Electronic dance music is, more than any other form of popular music, highly fragmented and disorganized. It tends to be very melodic, and the tempo is almost always fast-paced. Often, the beats are repetitive, and instruments such as the keyboards and drums are almost never included in the dance tracks themselves. This has led to some artists defining electronic dance music as an area in which creativity and inventiveness can be nurtured and appreciated, however, where producers and listeners can generally distinguish between good and bad tracks.
Electronic dance music is, in fact, wide enough to define many genres that people commonly lump together under the heading of EDM. Club music and hip-hop are two of the most recognizable EDM genres. Other well-known EDM genres include breakcore (which refers to trance and house), industrial music (which often includes heavy metal and Gothic music), noise rock, nu-disco, dance pop, rap, hip-hop, dance-step, techno, and goth/emo. As you might expect, there is a large overlap in many of these subgenres, especially considering that electronic dance music tends to draw from a number of different sources. As such, it can be quite difficult to find a particular electronic dance music track that fits the bill for you, but with some patience, you should be able to discern some of the more popular and important sub-genres.
Probably the most popular electronic dance music genres, as judged by sheer popularity, are house and techno. Both of these have had their fair share of major players try to claim them as their own, but it seems that recently, the house has been re-iscovered as a true epicenter of modern electronic music. Interestingly enough, house DJs and other performers are beginning to incorporate electronic dance elements into their sets, something that had previously been almost impossible. In addition to that, more traditional DJs are starting to incorporate house elements into their playlists (usually on non- DJs shows), and this trend is only increasing in popularity.
While techno and house music differ somewhat in terms of musical style, they do share some common ground in terms of complexity and technology. Both styles are characterized by complex audio sequences and sound effects. They also share a common vocabulary of over 80 basic sounds, which often serve to describe the composition of individual tracks. Although it may seem like electronic dance music is about endless techno beats, the truth is that it typically revolves around four basic sounds. These are usually referred to as ‘kick’, ‘opus’, ‘rum’, and ‘bass’. Typically, these are used to describe the music maker’s primary instruments, and to give general outlines and descriptions of the overall composition of the track.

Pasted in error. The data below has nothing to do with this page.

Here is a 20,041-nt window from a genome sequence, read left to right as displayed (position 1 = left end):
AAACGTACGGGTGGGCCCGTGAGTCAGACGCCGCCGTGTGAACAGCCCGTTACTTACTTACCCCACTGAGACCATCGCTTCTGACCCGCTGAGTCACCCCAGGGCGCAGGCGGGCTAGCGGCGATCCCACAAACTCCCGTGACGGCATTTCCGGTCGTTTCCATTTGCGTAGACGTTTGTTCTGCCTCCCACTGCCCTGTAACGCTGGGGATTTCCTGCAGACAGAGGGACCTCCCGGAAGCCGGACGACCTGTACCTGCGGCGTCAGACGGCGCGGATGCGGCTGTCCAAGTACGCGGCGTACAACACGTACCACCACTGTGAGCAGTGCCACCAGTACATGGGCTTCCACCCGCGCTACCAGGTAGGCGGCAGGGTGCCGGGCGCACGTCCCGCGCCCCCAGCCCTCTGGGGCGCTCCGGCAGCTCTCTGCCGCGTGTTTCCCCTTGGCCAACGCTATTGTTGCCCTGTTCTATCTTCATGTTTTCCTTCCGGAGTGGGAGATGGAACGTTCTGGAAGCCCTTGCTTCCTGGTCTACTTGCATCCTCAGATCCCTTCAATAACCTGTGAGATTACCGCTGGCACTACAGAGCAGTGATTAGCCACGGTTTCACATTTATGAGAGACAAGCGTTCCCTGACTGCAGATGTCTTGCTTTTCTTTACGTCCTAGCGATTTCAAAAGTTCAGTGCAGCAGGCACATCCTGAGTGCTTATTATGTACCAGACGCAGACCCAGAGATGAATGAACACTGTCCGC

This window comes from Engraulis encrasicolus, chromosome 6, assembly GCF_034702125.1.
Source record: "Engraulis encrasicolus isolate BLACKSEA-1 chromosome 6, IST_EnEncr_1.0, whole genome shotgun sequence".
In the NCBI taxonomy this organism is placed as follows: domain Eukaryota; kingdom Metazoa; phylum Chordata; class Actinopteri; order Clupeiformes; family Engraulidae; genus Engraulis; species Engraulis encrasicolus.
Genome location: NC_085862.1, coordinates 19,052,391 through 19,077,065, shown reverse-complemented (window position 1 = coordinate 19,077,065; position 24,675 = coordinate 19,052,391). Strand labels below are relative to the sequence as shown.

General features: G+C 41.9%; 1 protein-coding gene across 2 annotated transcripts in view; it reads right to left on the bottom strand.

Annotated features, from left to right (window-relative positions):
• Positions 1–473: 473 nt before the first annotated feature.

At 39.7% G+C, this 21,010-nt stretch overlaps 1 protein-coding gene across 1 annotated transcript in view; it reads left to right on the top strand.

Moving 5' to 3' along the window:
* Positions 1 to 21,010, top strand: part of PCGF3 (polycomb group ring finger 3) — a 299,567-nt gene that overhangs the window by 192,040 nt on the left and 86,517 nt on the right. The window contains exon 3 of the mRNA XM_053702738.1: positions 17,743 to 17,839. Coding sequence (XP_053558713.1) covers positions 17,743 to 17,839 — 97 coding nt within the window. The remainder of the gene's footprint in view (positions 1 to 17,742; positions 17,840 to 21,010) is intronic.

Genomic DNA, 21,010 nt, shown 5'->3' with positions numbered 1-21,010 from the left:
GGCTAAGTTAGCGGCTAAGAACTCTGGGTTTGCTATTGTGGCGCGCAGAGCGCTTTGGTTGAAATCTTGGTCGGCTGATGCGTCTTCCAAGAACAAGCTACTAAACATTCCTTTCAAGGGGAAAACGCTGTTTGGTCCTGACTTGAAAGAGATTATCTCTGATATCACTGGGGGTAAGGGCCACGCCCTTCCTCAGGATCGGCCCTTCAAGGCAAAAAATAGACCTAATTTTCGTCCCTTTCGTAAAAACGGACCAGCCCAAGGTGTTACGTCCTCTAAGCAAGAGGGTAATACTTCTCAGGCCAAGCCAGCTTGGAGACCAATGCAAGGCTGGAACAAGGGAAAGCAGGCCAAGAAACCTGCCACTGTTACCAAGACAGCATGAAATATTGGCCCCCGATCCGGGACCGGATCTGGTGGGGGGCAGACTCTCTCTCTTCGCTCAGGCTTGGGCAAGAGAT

Interestingly enough, another one of the many italo Disco subgenres is the ‘pop’ genre. Similar to the above subgenres, this particular genre typically focuses on the musical qualities of vocals. The tendency with this particular subgenre is to focus on the voice of the artist, adding a light touch of melody to the overall sound quality of the track.
Finally, the last main subgenre of electronic dance music falls under the realm of ‘Drone’. This term is loosely applied to cover a wide range of electronic dance music which is void of actual vocals. Common characteristics of this subgenre include an extremely tight tempo, a focus on repeating patterns and sounds, minimalism and an overall lack of complexity.
So which of the italo Disco, techno, pop, drone and house subgenres should you listen to? Depending on your preference, one or more of these can almost certainly be classified as a ‘great’ genre. Each of these subgenres has its own strengths and weaknesses, but overall they are very enjoyable. For example, it would be easy to label either Pop EDM or Electro-Disco as ‘easy listeners’ because they provide an excellent listen without being too complex. This type of electronic dance music usually tends to appeal to audiences who prefer an easier listen, so those looking for a simplistic listen might find this to be a successful avenue to pursue.
If you’re looking for something a little more challenging, then look towards the other genres of electronic dance music. A good example of this would be the breakcore subgenre which generally refers to hardcore trance and progressive house music from the early 1990s. While breakcore generally takes it easy and provides an interesting listen, it is also very popular with producers of EDM. With the production techniques of breakcore continuing to evolve, it is only a matter of time until new hop, pop, techno and drone styles will surface. Hopefully we’ll hear a lot more from these topics in the future!